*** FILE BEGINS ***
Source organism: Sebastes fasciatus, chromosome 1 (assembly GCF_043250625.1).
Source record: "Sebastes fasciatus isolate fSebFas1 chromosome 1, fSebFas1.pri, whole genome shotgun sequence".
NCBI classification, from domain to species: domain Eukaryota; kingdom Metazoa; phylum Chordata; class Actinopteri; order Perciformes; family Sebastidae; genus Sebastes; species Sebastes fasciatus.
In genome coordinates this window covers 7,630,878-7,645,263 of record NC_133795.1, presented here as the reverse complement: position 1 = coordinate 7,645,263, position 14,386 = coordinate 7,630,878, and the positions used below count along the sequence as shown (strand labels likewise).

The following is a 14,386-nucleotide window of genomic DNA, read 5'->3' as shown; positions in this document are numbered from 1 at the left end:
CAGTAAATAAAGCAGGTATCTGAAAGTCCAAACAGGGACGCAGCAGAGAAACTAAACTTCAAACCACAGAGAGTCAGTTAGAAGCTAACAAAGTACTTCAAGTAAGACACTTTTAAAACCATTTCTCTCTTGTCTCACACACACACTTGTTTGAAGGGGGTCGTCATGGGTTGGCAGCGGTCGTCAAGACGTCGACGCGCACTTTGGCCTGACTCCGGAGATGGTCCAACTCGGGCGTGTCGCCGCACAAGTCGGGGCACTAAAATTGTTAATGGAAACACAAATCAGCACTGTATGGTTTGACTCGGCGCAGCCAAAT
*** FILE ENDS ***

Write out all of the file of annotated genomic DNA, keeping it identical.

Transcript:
Source organism: Sebastes fasciatus, chromosome 1 (assembly GCF_043250625.1).
Source record: "Sebastes fasciatus isolate fSebFas1 chromosome 1, fSebFas1.pri, whole genome shotgun sequence".
NCBI classification, from domain to species: domain Eukaryota; kingdom Metazoa; phylum Chordata; class Actinopteri; order Perciformes; family Sebastidae; genus Sebastes; species Sebastes fasciatus.
In genome coordinates this window covers 7,630,878-7,645,263 of record NC_133795.1, presented here as the reverse complement: position 1 = coordinate 7,645,263, position 14,386 = coordinate 7,630,878, and the positions used below count along the sequence as shown (strand labels likewise).

The following is a 14,386-nucleotide window of genomic DNA, read 5'->3' as shown; positions in this document are numbered from 1 at the left end:
CAGTAAATAAAGCAGGTATCTGAAAGTCCAAACAGGGACGCAGCAGAGAAACTAAACTTCAAACCACAGAGAGTCAGTTAGAAGCTAACAAAGTACTTCAAGTAAGACACTTTTAAAACCATTTCTCTCTTGTCTCACACACACACTTGTTTGAAGGGGGTCGTCATGGGTTGGCAGCGGTCGTCAAGACGTCGACGCGCACTTTGGCCTGACTCCGGAGATGGTCCAACTCGGGCGTGTCGCCGCACAAGTCGGGGCACTAAAATTGTTAATGGAAACACAAATCAGCACTGTATGGTTTGACTCGGCGCAGCCAAAT